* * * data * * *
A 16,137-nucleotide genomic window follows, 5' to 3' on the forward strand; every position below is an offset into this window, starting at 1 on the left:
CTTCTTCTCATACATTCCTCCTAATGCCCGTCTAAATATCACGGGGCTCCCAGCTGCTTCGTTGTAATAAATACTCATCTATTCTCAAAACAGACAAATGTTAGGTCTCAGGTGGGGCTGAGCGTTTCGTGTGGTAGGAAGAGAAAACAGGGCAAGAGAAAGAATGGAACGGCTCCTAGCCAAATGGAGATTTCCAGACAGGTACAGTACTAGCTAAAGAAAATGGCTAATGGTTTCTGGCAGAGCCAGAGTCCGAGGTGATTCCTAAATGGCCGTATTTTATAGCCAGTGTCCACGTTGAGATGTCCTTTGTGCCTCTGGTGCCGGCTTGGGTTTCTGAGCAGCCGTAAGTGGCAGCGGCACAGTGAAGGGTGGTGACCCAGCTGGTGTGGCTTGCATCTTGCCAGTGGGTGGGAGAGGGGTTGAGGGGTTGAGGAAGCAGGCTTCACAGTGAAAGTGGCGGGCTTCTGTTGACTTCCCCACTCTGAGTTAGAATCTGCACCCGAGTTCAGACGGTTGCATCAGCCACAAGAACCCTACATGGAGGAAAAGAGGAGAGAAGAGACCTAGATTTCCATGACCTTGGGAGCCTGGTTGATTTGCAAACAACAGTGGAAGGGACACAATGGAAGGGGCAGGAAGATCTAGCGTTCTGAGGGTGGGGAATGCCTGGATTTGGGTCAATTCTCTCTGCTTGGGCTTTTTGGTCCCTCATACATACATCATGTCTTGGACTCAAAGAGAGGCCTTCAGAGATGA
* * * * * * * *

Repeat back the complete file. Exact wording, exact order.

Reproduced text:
A 16,137-nucleotide genomic window follows, 5' to 3' on the forward strand; every position below is an offset into this window, starting at 1 on the left:
CTTCTTCTCATACATTCCTCCTAATGCCCGTCTAAATATCACGGGGCTCCCAGCTGCTTCGTTGTAATAAATACTCATCTATTCTCAAAACAGACAAATGTTAGGTCTCAGGTGGGGCTGAGCGTTTCGTGTGGTAGGAAGAGAAAACAGGGCAAGAGAAAGAATGGAACGGCTCCTAGCCAAATGGAGATTTCCAGACAGGTACAGTACTAGCTAAAGAAAATGGCTAATGGTTTCTGGCAGAGCCAGAGTCCGAGGTGATTCCTAAATGGCCGTATTTTATAGCCAGTGTCCACGTTGAGATGTCCTTTGTGCCTCTGGTGCCGGCTTGGGTTTCTGAGCAGCCGTAAGTGGCAGCGGCACAGTGAAGGGTGGTGACCCAGCTGGTGTGGCTTGCATCTTGCCAGTGGGTGGGAGAGGGGTTGAGGGGTTGAGGAAGCAGGCTTCACAGTGAAAGTGGCGGGCTTCTGTTGACTTCCCCACTCTGAGTTAGAATCTGCACCCGAGTTCAGACGGTTGCATCAGCCACAAGAACCCTACATGGAGGAAAAGAGGAGAGAAGAGACCTAGATTTCCATGACCTTGGGAGCCTGGTTGATTTGCAAACAACAGTGGAAGGGACACAATGGAAGGGGCAGGAAGATCTAGCGTTCTGAGGGTGGGGAATGCCTGGATTTGGGTCAATTCTCTCTGCTTGGGCTTTTTGGTCCCTCATACATACATCATGTCTTGGACTCAAAGAGAGGCCTTCAGAGATGA